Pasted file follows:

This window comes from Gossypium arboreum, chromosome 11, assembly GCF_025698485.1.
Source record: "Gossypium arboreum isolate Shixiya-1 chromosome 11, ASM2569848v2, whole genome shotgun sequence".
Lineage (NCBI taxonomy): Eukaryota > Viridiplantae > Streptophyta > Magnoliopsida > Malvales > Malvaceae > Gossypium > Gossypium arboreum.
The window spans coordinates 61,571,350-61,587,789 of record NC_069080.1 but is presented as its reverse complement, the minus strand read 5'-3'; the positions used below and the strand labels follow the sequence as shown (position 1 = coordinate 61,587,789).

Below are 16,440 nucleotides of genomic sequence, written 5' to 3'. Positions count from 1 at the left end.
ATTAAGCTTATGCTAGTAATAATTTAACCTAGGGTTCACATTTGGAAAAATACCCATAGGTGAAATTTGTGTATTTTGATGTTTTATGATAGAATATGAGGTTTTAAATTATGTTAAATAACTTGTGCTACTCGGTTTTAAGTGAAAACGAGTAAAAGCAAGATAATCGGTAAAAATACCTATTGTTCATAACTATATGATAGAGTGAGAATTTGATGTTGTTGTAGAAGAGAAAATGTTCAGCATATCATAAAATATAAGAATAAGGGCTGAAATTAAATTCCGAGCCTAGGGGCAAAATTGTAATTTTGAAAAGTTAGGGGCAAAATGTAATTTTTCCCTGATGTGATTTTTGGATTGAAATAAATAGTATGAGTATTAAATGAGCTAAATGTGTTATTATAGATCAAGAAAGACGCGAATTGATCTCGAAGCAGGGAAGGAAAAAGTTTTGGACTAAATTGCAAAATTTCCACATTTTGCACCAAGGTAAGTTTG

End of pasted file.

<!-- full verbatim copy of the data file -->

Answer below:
This window comes from Gossypium arboreum, chromosome 11, assembly GCF_025698485.1.
Source record: "Gossypium arboreum isolate Shixiya-1 chromosome 11, ASM2569848v2, whole genome shotgun sequence".
Lineage (NCBI taxonomy): Eukaryota > Viridiplantae > Streptophyta > Magnoliopsida > Malvales > Malvaceae > Gossypium > Gossypium arboreum.
The window spans coordinates 61,571,350-61,587,789 of record NC_069080.1 but is presented as its reverse complement, the minus strand read 5'-3'; the positions used below and the strand labels follow the sequence as shown (position 1 = coordinate 61,587,789).

Below are 16,440 nucleotides of genomic sequence, written 5' to 3'. Positions count from 1 at the left end.
ATTAAGCTTATGCTAGTAATAATTTAACCTAGGGTTCACATTTGGAAAAATACCCATAGGTGAAATTTGTGTATTTTGATGTTTTATGATAGAATATGAGGTTTTAAATTATGTTAAATAACTTGTGCTACTCGGTTTTAAGTGAAAACGAGTAAAAGCAAGATAATCGGTAAAAATACCTATTGTTCATAACTATATGATAGAGTGAGAATTTGATGTTGTTGTAGAAGAGAAAATGTTCAGCATATCATAAAATATAAGAATAAGGGCTGAAATTAAATTCCGAGCCTAGGGGCAAAATTGTAATTTTGAAAAGTTAGGGGCAAAATGTAATTTTTCCCTGATGTGATTTTTGGATTGAAATAAATAGTATGAGTATTAAATGAGCTAAATGTGTTATTATAGATCAAGAAAGACGCGAATTGATCTCGAAGCAGGGAAGGAAAAAGTTTTGGACTAAATTGCAAAATTTCCACATTTTGCACCAAGGTAAGTTTG